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Please use this identifier to cite or link to this item: http://hdl.handle.net/10204/3223

Title: Natural resources, environment and municipal service provision: Results of a participatory systems dynamics scoping model in Cape Town
Authors: De Wit, MP
Swilling, M
Musango, JK
Keywords: City management
Municipal services
Water
Electricity
Sanitation
Solid waste
Municipal finances
Tariffs
Cape Town
Issue Date: 11-Aug-2008
Citation: De Wit, MP, Swilling, M and Musango, JK. 2008. Natural resources, environment and municipal service provision: results of a participatory systems dynamics scoping model in Cape Town. 10th Biennial International Society for Ecological Economics Conference, Nairobi, Kenya, 11 August 2008, pp 74
Abstract: Cities in developing countries often have to face a multiplicity of external shocks that impact on their operations. These changes include increased rates of migration from the rural poor, natural resource shocks such as droughts, decreased space for solid waste landfills, electricity supply disruptions, and polluted discharged water from wastewater treatment works into the environment. These shocks places huge pressure on municipal finance system and may be aggravated by a disconnect between planning for the physical flow of services and the financial budget process. Using a systems dynamics model for the City of Cape Town it is argued that supply constraints are real at high growth scenarios and that, huge additional investments in increasing supply and reduced demand options are needed. It is argued in this paper that cities do have options available to respond to such shocks. Relatively simple options would be to move beyond simple parametric adjustments based on growth factors when projecting for the future demand for services. A better understanding of consumer behaviour, a more flexible tariff system to reflect natural resource scarcity and to send signals on conservation when required, and the integration of processes for planning budgets and actual service provision within the City itself. It is expected that such measures would improve the cities’ flexibility in responding to external shocks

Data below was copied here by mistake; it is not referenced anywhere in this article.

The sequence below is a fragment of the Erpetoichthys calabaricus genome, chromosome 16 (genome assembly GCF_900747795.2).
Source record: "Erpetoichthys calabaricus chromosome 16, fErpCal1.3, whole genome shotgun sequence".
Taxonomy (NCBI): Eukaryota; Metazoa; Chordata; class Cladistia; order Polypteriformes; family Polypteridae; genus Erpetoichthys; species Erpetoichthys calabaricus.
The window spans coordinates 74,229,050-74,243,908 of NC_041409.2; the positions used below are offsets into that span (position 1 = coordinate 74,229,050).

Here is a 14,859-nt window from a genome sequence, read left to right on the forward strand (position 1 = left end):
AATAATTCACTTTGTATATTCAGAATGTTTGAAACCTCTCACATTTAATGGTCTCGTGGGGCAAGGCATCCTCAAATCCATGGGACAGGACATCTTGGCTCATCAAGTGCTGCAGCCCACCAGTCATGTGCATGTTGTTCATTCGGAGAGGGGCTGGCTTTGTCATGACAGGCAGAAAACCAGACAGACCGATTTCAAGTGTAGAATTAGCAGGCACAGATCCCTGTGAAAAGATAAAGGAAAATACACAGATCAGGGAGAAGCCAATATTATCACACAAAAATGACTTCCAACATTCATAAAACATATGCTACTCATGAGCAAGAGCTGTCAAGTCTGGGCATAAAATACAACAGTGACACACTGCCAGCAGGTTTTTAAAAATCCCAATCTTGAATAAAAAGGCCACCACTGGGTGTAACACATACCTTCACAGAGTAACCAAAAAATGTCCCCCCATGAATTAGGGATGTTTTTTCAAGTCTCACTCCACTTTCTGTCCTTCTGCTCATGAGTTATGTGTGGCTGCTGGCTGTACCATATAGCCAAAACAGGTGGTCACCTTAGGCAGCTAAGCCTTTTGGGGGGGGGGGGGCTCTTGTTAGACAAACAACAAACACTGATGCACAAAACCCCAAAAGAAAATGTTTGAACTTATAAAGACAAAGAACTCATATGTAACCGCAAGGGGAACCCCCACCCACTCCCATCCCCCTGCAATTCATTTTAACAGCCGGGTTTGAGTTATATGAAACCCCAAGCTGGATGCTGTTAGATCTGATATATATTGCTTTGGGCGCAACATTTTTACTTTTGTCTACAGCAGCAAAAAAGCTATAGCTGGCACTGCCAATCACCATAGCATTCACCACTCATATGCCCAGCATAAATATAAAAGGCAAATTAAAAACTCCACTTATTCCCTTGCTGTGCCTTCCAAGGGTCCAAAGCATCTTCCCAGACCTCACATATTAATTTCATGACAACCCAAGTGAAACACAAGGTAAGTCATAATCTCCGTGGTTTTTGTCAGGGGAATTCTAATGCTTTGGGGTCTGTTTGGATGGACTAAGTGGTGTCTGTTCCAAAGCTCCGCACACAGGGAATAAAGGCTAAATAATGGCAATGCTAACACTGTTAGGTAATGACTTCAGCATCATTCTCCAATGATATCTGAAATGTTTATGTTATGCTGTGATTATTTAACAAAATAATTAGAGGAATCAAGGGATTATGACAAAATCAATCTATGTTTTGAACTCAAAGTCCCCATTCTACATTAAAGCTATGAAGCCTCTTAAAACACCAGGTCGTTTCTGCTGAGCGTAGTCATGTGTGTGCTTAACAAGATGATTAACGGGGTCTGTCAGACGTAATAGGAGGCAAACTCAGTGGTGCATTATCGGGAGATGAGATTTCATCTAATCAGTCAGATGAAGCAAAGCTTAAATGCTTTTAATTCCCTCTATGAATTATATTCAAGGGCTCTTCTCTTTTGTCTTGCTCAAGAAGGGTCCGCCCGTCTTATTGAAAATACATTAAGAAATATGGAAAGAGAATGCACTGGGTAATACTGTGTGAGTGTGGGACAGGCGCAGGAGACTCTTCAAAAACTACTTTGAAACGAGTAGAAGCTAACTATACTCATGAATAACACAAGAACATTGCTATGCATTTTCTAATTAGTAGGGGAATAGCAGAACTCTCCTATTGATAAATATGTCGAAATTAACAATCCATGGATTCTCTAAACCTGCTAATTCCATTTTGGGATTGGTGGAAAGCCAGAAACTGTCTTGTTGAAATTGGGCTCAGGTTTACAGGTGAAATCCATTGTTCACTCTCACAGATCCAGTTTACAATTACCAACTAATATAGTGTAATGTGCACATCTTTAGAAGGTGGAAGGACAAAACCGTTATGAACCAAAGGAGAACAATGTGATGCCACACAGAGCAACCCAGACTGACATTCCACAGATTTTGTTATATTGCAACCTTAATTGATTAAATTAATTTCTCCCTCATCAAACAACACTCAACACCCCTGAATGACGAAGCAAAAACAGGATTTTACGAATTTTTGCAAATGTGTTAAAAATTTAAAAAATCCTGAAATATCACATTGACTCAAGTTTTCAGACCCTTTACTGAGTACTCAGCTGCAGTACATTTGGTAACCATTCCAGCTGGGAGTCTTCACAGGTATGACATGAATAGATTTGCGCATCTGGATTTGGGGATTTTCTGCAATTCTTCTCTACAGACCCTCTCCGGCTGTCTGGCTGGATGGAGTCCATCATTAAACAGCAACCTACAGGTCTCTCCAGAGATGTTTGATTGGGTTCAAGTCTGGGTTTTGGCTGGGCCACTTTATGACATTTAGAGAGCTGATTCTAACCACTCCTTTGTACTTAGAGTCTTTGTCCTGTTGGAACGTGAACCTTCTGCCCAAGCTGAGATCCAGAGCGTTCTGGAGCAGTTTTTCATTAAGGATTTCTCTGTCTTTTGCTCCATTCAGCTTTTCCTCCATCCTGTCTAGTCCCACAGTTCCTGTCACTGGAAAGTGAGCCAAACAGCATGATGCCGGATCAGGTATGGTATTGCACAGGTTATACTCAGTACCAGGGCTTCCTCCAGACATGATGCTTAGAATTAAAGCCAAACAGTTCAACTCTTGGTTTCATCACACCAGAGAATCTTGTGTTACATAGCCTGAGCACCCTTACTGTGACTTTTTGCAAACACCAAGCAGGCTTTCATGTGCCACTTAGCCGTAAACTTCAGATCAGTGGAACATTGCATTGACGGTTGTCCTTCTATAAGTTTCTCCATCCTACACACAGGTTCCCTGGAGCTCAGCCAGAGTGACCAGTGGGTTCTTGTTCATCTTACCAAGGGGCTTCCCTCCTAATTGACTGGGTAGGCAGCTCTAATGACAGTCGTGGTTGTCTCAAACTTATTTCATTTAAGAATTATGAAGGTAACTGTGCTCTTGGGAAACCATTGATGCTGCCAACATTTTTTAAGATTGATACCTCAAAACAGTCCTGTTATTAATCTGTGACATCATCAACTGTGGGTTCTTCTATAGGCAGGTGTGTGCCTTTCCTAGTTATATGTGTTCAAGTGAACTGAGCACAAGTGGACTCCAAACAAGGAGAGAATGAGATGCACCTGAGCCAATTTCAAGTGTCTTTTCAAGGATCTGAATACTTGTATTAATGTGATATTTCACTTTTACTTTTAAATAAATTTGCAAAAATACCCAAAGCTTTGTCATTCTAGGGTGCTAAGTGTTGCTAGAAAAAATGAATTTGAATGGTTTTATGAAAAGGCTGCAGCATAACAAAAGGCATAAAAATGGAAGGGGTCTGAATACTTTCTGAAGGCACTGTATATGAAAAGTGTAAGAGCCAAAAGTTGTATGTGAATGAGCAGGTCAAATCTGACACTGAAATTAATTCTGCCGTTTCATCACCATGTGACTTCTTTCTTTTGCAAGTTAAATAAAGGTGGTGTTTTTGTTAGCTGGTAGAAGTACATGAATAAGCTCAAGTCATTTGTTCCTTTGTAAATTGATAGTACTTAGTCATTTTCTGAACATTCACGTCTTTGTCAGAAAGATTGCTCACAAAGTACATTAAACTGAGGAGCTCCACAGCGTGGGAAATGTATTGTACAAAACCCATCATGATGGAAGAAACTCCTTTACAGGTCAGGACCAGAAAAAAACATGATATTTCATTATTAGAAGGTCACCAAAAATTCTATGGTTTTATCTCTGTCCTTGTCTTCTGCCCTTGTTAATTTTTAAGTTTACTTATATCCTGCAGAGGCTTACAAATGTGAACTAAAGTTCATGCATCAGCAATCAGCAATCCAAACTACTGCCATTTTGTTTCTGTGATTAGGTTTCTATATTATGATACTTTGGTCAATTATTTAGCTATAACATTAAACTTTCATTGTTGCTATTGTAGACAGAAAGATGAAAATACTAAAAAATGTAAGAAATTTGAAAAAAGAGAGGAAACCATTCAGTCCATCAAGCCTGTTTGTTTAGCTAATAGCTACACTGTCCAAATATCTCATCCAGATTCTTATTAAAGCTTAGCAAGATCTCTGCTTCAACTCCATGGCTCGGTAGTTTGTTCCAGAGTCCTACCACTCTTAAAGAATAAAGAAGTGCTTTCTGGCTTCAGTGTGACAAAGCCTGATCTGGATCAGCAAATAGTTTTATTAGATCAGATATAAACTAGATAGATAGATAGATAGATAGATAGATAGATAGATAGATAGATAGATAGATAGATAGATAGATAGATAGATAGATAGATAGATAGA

Description: 10th Biennial International Society for Ecological Economics Conference, Nairobi, Kenya, 11 August 2008
URI: http://hdl.handle.net/10204/3223
Appears in Collections:Environmental and resource economics
Coastal and marine systems
General science, engineering & technology

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